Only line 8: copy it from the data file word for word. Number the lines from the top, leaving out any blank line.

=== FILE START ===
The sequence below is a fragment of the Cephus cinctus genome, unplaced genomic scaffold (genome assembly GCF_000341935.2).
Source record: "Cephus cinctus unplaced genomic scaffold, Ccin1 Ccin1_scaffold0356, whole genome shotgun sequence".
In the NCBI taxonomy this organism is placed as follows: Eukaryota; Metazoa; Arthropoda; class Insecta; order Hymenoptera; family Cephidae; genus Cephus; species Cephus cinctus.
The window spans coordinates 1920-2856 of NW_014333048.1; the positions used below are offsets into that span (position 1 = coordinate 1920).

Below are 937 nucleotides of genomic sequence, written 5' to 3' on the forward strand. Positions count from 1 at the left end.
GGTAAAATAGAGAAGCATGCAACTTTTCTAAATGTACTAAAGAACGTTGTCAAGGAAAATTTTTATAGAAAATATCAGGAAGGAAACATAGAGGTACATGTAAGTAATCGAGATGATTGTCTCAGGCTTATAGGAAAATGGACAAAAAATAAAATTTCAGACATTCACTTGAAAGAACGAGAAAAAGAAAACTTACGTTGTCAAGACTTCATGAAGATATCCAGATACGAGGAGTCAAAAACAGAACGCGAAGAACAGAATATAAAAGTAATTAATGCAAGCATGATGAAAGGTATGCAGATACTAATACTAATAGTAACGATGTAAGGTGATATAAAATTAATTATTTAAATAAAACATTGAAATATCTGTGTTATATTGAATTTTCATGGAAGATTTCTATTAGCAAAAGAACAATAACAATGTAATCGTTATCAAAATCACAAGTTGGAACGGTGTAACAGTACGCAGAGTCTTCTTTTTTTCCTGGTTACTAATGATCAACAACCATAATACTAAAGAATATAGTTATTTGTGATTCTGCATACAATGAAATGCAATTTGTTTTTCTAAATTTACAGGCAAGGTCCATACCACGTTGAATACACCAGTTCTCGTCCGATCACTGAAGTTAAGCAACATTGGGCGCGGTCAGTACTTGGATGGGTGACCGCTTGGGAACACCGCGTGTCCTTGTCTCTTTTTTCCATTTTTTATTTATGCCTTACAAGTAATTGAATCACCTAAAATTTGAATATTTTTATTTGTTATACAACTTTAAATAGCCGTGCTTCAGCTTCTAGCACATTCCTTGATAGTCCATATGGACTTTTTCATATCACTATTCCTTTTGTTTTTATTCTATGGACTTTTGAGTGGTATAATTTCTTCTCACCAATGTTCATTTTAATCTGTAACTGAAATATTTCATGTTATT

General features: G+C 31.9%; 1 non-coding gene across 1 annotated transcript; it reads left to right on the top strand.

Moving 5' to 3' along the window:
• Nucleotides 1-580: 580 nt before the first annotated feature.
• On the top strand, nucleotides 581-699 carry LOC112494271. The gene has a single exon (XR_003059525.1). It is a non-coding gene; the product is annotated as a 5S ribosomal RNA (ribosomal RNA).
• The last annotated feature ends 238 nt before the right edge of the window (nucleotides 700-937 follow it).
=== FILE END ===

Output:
Moving 5' to 3' along the window: